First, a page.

A friend drove me to the hospital from the airport, and he first thing I noticed when I arrived was how many people gathered in the waiting room. There were nearly fifty people in a space designed for fifteen. When I was ushered into the ICU my mother warned me that he didn’t look like David. She was right, he didn’t. This was shocking to others, too. A close friend of his had fainted a few hours earlier at the sight, dutifully removed from the ICU by a wheelchair.

The hours became days. I realized tearfully the following Monday that this wouldn’t be a recovery that would be measured in weeks. Everyone had left for the night, back to their homes and families and jobs. The lights in the main atrium of the hospital were turned off and my cheerful façade dissipated.

We know how this story ends, with David sitting at home tonight, two years later, watching Sunday Night Football after a gathering with friends. Normalcy has slowly returned, and every milestone brings David closer to his life as it was before the accident.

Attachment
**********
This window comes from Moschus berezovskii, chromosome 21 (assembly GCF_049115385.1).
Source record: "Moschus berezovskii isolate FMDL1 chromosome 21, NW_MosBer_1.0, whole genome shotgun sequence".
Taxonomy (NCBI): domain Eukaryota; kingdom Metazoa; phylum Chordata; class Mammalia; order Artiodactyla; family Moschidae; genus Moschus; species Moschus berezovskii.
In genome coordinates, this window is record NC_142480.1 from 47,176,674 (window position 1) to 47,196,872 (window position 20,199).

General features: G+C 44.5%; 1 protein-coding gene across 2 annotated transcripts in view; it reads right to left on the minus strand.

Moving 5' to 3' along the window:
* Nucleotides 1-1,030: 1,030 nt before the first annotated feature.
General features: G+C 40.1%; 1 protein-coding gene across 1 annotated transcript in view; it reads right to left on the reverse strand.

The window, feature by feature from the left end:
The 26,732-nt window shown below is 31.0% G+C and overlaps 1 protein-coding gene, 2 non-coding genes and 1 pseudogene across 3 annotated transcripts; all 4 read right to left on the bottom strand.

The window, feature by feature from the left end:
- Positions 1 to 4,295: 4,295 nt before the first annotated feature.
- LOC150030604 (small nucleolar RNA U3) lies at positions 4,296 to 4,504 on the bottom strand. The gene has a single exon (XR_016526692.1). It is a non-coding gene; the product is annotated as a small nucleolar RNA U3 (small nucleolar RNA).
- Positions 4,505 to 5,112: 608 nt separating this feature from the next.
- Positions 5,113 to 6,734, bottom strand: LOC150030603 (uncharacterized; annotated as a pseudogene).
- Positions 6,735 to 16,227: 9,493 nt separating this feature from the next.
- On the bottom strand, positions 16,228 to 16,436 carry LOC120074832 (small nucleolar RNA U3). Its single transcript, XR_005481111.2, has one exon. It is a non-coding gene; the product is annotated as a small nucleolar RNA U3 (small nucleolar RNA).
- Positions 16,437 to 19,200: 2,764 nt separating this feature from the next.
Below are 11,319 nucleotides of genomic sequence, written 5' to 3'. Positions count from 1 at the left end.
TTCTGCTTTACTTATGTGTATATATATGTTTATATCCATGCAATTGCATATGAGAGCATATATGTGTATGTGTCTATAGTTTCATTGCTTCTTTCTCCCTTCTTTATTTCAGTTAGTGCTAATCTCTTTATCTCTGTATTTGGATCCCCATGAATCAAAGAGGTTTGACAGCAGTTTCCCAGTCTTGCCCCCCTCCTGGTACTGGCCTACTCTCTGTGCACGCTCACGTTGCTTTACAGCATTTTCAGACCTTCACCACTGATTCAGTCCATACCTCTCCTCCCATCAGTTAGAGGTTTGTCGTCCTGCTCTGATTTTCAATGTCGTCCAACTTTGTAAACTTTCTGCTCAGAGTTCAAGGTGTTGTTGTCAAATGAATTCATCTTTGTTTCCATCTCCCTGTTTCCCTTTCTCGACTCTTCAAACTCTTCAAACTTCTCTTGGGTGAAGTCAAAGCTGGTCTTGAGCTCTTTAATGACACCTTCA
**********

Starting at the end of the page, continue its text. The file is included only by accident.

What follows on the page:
And yet nothing will ever be the same- we are all changed by these events, if only because we saw someone we love come infinitesimally close to death. Recalling the accident can sadden me in unexpected ways, and I find myself drawn to positive themes and people, avoiding harsh or hurtful words or sentiments.

We spend our lives fighting what physicists call entropy. Entropy is the tendency of nature to become more disordered over time, and it is an endless battle to stop or slow it. According to the Second Law of Thermodynamics, to reduce entropy requires the input of energy.

While David fought for his life and recovered from his accident, I observed a corollary to this Law. David and our family were broken physically and emotionally by this accident, it took not merely energy but love to put us all back together, to reduce the entropy the disaster had begotten.